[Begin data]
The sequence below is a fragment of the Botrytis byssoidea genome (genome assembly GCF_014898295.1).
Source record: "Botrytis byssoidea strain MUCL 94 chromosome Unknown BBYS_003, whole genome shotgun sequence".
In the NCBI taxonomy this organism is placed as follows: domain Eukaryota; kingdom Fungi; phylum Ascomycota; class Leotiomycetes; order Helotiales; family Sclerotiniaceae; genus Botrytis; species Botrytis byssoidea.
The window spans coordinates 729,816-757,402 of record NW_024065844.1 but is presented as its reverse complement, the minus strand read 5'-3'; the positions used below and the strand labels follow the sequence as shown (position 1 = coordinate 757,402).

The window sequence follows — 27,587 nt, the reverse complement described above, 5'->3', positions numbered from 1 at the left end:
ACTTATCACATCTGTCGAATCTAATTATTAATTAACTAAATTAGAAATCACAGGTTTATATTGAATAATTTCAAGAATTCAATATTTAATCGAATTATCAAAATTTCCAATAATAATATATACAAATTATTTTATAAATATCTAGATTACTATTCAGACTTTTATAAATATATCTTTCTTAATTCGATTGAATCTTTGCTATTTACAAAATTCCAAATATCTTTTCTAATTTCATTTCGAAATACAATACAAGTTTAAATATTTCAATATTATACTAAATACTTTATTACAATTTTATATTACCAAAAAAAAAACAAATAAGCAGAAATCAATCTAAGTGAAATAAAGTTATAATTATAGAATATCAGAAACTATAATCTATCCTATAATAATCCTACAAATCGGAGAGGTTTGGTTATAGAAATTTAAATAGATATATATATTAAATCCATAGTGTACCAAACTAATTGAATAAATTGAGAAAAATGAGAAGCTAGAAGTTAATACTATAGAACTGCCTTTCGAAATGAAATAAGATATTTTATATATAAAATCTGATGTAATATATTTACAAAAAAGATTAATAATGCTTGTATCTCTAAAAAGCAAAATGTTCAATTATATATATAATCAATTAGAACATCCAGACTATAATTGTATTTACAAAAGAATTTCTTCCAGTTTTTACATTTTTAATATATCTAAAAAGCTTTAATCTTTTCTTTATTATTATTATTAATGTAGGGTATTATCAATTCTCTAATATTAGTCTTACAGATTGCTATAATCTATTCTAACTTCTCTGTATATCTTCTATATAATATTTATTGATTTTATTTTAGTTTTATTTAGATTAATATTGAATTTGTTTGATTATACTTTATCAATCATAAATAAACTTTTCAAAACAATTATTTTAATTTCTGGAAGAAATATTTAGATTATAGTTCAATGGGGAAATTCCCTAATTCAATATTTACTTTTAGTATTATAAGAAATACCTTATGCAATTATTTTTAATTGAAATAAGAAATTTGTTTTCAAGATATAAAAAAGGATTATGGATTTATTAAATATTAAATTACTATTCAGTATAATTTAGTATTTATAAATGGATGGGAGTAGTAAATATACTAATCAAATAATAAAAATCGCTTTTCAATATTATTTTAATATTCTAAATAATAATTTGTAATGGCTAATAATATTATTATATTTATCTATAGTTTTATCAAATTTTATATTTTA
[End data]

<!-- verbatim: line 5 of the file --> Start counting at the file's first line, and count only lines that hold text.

The window sequence follows — 27,587 nt, the reverse complement described above, 5'->3', positions numbered from 1 at the left end: